By: Nicole Fuentes
Today, the American Planning Association named downtown Patchogue Village one of 13 great places in the United States, beginning the countdown to National Community Planning Month in October. The community will celebrate downtown Patchogue Village’s new designation on Oct. 19 at 11 a.m., at the Patchogue Theatre. A plaque with the designation will also be installed outside the theatre at that time.
“It’s an outstanding honor to be considered one of America’s great places, something we all know locally, but it’s nice to let the rest of America know as well,” said David Kennedy, executive director of the Greater Patchogue Chamber of Commerce, elated by the honor.
As part of the 12th year recognizing great neighborhoods, streets and public spaces, APA chose Patchogue for its transformation and lively Main Street. It was selected as one of four neighborhoods and 13 places across the entire United States to receive the honor this year.
“The transformation that has occurred in Patchogue is nothing short of groundbreaking when you consider how much progress has been achieved in such a short amount of time,” said county executive Steve Bellone of the honor. “This downtown revitalization was made possible by a community-driven approach from the ground up led by mayor Pontieri.”
APA chooses places with exceptional character, quality and planning that enrich communities, facilitate economic growth and inspire others around the country. This year’s neighborhoods were chosen as places that had stories of revitalization.
Downtown Patchogue Village, according to APA president Kurt Christiansen, was once considered a “ghost town,” until the village turned to planning innovations like transit-oriented development, investments in local infrastructure, and early adoption of multifamily housing. Today, downtown Patchogue Village has reinvented itself as a regional dining, shopping and entertainment destination.
“Patchogue is one of those places that the community came in and basically redeveloped and reenergized the town,” he said — also referencing the theatre’s renovation — noting why the village was chosen. “We were impressed with the fact that this community didn’t want the area to [die], but really wanted to see how they could change it while also keeping the character.”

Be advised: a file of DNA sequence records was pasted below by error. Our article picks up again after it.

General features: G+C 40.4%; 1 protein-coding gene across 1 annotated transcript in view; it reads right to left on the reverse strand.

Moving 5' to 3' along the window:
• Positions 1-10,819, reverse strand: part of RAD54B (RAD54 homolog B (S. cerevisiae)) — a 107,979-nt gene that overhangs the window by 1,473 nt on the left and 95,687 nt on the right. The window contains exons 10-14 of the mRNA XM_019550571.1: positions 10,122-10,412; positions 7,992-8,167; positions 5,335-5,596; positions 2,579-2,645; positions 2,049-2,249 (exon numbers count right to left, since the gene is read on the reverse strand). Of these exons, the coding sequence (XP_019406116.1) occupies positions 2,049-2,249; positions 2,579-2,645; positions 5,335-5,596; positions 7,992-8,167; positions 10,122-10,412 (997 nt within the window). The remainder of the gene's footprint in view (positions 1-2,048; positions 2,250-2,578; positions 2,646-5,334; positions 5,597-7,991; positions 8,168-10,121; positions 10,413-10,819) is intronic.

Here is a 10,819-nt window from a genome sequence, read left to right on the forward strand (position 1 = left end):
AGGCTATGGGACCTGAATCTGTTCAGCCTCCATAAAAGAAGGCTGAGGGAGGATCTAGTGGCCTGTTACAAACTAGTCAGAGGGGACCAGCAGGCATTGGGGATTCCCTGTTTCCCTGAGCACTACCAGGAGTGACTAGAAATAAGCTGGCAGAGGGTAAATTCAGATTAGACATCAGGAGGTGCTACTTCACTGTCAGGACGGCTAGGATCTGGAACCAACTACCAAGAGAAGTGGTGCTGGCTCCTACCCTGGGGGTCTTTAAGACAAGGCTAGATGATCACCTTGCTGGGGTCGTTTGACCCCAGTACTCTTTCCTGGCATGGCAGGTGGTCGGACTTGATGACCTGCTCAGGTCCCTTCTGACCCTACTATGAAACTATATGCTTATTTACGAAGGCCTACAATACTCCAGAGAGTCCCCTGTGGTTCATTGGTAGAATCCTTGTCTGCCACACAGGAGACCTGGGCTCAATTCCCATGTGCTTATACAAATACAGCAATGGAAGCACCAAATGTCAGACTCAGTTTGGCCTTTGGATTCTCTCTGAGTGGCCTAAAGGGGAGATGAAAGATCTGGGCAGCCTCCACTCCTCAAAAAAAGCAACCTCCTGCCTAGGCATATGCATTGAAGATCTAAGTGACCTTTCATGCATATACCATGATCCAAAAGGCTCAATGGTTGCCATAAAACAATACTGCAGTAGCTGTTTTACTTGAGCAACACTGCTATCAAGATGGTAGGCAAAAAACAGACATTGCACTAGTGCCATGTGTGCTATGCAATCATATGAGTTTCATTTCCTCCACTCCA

APA member and Patchogue resident Alex Wallach, he explained, nominated Patchogue and, out of several hundred submissions, it was selected as the only honoree on Long Island.
Wallach, an executive board member of the local APA NY Metro Chapter and alternate member of the Patchogue Zoning Board of Appeals, works for the Suffolk County Department of Economic Development and Planning by day and has a love for his home town.
“In 2017, I was looking for a place to live and fell in love with Patchogue. It checked all my boxes: affordable housing, close to water, arts, culture, restaurants,” he explained of his decision to move here and nominate the village. “Then I fell in love with the sense of community. Everyone had a story to tell of what Patchogue used to be and how it came to be. What I realized was that it was really a special and great place and deserved some national recognition.”
Wallach submitted the nomination in April of this year. After the Oct. 19 announcement at Fall Fest, there will be a walking tour followed by an after-party at the Blue Point Brewery hosted by the Patchogue Young Professionals.
“We all do great things, but when it’s noticed by people outside of your realm, you know they are genuinely recognizing you,” said mayor Paul Pontieri. “For me, personally, it’s an honor because of all the hard work we’ve all done.”
For more information about APA’s Great Neighborhoods, Great Streets and Great Public Spaces for 2019 and previous years, visit www.planning.org/greatplaces.
In addition to Patchogue Village, APA has also recognized the following Great Neighborhoods in 2019:
Since launching the Great Places in America program in 2007, APA has recognized 303 neighborhoods, streets and public spaces around the country. Designees are selected annually and represent the gold standard for a true sense of place, cultural and historical interest, community involvement and a vision for the future.